June 9, 2021

COVID-19 pandemic brought changes in cigarette smoking: study

Smokers who believed they were at increased risk of getting COVID-19 during the pandemic, or having a more severe case, were more likely to quit while those whoperceived more stress increased smoking, according to new research published in the Journal of General Internal Medicine.

Smokers who believed they were at increased risk of getting COVID-19 during the pandemic, or having a more severe case, were more likely to quit while those who perceived more stress increased smoking, according to new research published in the Journal of General Internal Medicine.

Nearly 70% of smokers believed smoking put them at increased risk for COVID and about 40% reported an increased desire to quit, yet almost one-third reported smoking more during the pandemic, which they attributed to stress among other reasons.

The study, conducted by investigators at Vanderbilt University Medical Center, Massachusetts General Hospital (MGH), and the University of Pittsburgh School of Medicine, informs health care providers with insights about how to help smokers during the pandemic.

“A clear message is that many smokers want to quit during the pandemic yet are hindered by high stress and big changes in their daily routine. They need support with evidence-based treatment,” said study co-leader Hilary Tindle, MD, MPH, who directs ViTAL, the Vanderbilt Center for Tobacco, Addiction, and Lifestyle.

Hilary Tindle, MD, MPH

Health care providers can connect smokers with evidence-based treatments such as FDA-approved medication to quit smoking and referral to smoking cessation programs including quitlines (1-800-QUIT-NOW) and that provide free counseling and medication.

Sixty-eight percent of respondents believed that smoking increases the risk of contracting COVID-19 or having a more severe case. This perceived risk was higher in Massachusetts where COVID-19 had already surged than in Pennsylvania and Tennessee, which were pre-surge when the survey was administered. Scott Lee, MD, of Vanderbilt University Medical Center contributed this context for COVID-19 case density by study site. Perceived COVID-19 risk was associated with a higher interest in quitting smoking.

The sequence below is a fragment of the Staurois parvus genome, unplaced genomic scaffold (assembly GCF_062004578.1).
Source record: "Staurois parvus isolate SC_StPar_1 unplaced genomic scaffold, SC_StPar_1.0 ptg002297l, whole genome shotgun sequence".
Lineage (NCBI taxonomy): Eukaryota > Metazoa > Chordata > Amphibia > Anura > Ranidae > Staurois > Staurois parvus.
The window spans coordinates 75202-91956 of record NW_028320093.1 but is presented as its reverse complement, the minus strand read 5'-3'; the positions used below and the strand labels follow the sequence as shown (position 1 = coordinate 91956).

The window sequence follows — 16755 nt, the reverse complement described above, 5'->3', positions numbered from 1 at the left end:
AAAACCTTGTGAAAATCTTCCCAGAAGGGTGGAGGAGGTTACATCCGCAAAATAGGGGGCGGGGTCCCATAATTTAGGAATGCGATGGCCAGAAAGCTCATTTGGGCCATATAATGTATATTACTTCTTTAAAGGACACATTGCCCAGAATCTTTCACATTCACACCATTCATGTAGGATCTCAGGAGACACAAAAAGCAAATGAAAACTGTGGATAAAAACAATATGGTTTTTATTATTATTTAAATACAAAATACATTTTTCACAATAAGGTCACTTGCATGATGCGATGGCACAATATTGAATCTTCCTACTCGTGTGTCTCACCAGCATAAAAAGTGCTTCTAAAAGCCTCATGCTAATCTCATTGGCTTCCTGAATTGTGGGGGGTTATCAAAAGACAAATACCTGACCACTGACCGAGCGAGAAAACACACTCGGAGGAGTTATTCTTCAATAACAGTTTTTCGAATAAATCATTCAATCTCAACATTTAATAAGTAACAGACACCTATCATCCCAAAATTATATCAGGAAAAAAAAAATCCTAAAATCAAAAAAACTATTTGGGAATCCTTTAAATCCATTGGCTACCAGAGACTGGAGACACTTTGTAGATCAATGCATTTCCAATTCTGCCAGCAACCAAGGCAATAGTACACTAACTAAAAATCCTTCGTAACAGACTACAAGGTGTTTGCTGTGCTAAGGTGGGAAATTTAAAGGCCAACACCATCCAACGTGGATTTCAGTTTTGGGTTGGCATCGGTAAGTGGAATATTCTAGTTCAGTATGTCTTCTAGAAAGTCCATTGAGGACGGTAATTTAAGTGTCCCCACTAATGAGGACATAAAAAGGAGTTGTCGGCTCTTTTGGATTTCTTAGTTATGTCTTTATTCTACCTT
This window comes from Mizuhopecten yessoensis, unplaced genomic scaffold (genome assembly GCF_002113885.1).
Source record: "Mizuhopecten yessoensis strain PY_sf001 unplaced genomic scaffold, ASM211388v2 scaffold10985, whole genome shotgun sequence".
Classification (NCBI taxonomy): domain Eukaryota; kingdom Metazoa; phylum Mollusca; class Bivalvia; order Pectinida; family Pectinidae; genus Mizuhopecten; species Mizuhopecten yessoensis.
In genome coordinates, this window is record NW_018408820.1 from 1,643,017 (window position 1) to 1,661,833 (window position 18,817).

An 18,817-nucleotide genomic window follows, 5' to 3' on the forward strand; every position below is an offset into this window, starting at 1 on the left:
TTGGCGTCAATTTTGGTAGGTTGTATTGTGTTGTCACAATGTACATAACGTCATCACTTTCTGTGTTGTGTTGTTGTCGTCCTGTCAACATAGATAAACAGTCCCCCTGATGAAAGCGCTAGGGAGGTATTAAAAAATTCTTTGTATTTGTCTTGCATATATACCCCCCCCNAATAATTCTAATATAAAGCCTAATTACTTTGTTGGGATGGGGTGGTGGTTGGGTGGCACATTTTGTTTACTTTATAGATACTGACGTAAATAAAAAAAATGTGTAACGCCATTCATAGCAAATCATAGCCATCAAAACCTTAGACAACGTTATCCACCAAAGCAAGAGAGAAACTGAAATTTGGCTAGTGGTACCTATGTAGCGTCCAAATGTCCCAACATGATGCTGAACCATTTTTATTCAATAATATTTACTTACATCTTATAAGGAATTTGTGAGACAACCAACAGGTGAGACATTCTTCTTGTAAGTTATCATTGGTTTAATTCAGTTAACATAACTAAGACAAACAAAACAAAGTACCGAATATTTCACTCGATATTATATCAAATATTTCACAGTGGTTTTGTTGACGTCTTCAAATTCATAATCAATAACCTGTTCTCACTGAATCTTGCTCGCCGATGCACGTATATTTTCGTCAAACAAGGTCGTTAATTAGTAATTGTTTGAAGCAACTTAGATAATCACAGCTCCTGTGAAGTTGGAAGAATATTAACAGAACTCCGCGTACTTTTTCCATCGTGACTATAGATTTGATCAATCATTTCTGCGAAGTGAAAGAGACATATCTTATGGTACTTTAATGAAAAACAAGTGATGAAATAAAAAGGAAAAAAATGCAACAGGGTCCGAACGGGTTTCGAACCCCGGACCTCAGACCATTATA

During the pandemic, 32% of respondents increased their smoking, 37% decreased their smoking, and 31% did not change the number of cigarettes they smoked. Those who increased their smoking tended to perceive more stress.

Also, 11% of respondents who smoked in January 2020 (before the pandemic) had quit smoking by the time the survey was administered (an average of six months later), while 28% of former smokers relapsed. Higher perceived COVID-19 risk was associated with a higher likelihood of quitting and a lower likelihood of relapse.

“Studies have shown that alcohol and opioid use increased during the pandemic, but little is known about how smokers responded,” said lead author Nancy A. Rigotti, MD, director of MGH’s Tobacco Research and Treatment Center and professor of Medicine at Harvard Medical School.

“They might have increased their smoking due to stress and boredom. On the other hand, the fear of catching COVID might have led them to cut down or quit smoking. In fact, we found that both happened, and we examined reasons for both outcomes,” she said.

Rigotti and Tindle co-led the analysis of survey responses from 694 current and former daily smokers — the average age was 53 years, 40% were male, and 78% were white— who had been hospitalized before the COVID-19 pandemic and had previously participated in a smoking cessation clinical trial at hospitals in Boston, Nashville, Tennessee, and Pittsburgh, Pennsylvania. The survey was administered May–July 2020.

“Even before the pandemic, tobacco smoking was the leading preventable cause of death in the U.S. COVID-19 has given smokers yet another good reason to stop smoking,” Rigotti said. “Physicians, health care systems, and public health agencies have an opportunity to educate smokers about their special vulnerability to COVID-19 and urge them to use this time to quit smoking for good.”

This study further guides ongoing work by Drs. Tindle, Rigotti, Lee and colleagues to learn more about smokers who are calling state quitlines for help during the pandemic. The team will study how perceived risk of smoking and regional COVID-19 case density influence these quit attempts in about 40,000 smokers.

Funding for the study was provided by the National Heart, Lung and Blood Institute of the National Institutes of Health.

Smokers can access tobacco quitlines throughout the U.S. by calling 1-800-QUIT-NOW. Smokers can also visit to view short videos of peers who successfully quit smoking during the pandemic.